662 F2d 728 United States v. E Gibbs
662 F.2d 728
UNITED STATES of America, Plaintiff-Appellee,
Charles E. GIBBS, Defendant-Appellant.
United States Court of Appeals,
Nov. 23, 1981.
Charles E. Gibbs, pro se.
Ernst D. Mueller, Asst. U.S. Atty., Jacksonville, Fla., for plaintiff-appellee.
Appeal from the United States District Court for the Middle District of Florida.
Before GODBOLD, Chief Judge, and JOHNSON and ANDERSON, Circuit Judges.
JOHNSON, Circuit Judge:
Appellant Gibbs was indicted on four counts of bankruptcy fraud in violation of 18 U.S.C.A. § 152. The jury acquitted Gibbs on three counts but found him guilty on the fourth. This Court affirmed the conviction on appeal. United States v. Gibbs, 594 F.2d 125 (5th Cir.), cert. denied, 444 U.S. 854, 100 S.Ct. 110, 62 L.Ed.2d 71 (1979). Gibbs subsequently filed a petition to vacate his sentence pursuant to 28 U.S.C.A. § 2255 and a motion for a new trial. The district court held a hearing on both motions and denied both in separate orders dated March 3, 1980. Gibbs filed a notice of appeal of the denials on April 4, 1980.
We first consider Gibbs' appeal of the denial of his motion for a new trial. Gibbs charges that the district court abused its discretion in denying a motion for a new trial that raised issues concerning (1) knowing prosecutorial use of false evidence, (2) improper admission of evidence, (3) prosecutorial misconduct, (4) sufficiency of the evidence, and (5) denial of effective assistance of counsel. The requirements for granting a motion for a new trial at this time are extremely strict and require the existence of newly-discovered evidence.1 Gibbs does not appear to allege the existence of any such newly-discovered evidence, nor do the issues he raises appear to involve new evidence. We need not, however, reach the merits of Gibbs' claims. Fed.R.App.P. 4(b) provides that "(i)n a criminal case the notice of appeal by a defendant shall be filed in the district court within 10 days after entry of judgment or order appealed from." Indeed, timely-filed notice of appeal is a jurisdictional prerequisite to appellate review. Brant v. United States, 210 F.2d 470, 471 (5th Cir. 1954); J. Moore, B. Ward, & J. Lucas, 9 Moore's Federal Practice P 204.16 (2d ed. 1980). Gibbs filed his notice of appeal on April 4, 1980, more than 10 days after the March 3, 1980, entry of the district court's denial of the new trial motion. Therefore, we dismiss the appeal from the denial of the motion for a new trial because notice of appeal was not timely filed.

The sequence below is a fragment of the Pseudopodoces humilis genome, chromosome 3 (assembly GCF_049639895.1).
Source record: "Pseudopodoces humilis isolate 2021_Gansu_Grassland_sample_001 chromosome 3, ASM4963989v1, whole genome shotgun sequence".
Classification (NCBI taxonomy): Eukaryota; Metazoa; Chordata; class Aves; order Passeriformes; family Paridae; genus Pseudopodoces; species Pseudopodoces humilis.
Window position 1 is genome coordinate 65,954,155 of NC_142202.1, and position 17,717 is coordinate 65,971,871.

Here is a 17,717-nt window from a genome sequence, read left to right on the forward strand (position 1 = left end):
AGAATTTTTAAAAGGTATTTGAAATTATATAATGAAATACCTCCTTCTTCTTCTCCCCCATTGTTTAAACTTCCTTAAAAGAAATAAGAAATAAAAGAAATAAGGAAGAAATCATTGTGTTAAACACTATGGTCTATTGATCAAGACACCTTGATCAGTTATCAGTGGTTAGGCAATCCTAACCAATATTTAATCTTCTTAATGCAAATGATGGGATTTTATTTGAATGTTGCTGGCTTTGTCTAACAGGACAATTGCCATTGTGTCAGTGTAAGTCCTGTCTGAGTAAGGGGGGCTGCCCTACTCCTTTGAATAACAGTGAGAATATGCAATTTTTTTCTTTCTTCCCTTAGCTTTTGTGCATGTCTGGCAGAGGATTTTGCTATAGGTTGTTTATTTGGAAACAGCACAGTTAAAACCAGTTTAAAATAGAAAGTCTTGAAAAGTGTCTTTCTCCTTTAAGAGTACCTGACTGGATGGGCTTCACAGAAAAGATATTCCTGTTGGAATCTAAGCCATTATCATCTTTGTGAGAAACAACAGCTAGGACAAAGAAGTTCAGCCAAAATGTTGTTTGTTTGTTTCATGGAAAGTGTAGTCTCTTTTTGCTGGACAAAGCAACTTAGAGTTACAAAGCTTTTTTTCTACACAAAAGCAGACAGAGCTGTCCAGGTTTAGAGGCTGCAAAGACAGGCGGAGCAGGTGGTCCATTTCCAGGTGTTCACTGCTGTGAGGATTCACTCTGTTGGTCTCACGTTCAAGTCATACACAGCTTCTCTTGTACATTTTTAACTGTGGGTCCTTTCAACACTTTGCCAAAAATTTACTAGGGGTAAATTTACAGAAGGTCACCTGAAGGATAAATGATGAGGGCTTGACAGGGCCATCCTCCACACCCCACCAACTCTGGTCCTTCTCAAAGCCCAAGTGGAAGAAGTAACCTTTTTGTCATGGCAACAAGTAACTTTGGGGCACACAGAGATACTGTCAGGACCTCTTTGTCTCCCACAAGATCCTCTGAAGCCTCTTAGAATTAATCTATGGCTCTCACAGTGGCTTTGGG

We turn next to issues arising from the denial of Gibbs' motion to vacate his sentence under 28 U.S.C.A. § 2255.2 First, he argues that he was denied the opportunity adequately to prepare for the hearing on his motion to vacate. Gibbs specifically contends that he had inadequate time to prepare for trial and that he did not have adequate access to counsel, facilities, documents, and research and writing materials. Although we believe that the record indicates that Gibbs had the opportunity adequately to prepare for trial, we need not reach that issue. The district court questioned Gibbs concerning the receipt of materials he had requested, the subpoena of witnesses, and his access to counsel. Gibbs told the court that he had received the materials, that his witnesses had been made available, and that he had talked to counsel prior to the hearing. The appearance of an attorney as an additional witness on Gibbs' behalf was cancelled only after Gibbs' statement that the appearance was unnecessary. At no time prior to his appeal did Gibbs contend that his opportunity to prepare was inadequate in any way. Because Gibbs raises this issue for the first time on appeal, this Court is precluded from considering it. United States v. Hicks, 624 F.2d 32, 34 (5th Cir. 1980); United States v. Hill, 622 F.2d 900, 908 (5th Cir. 1980).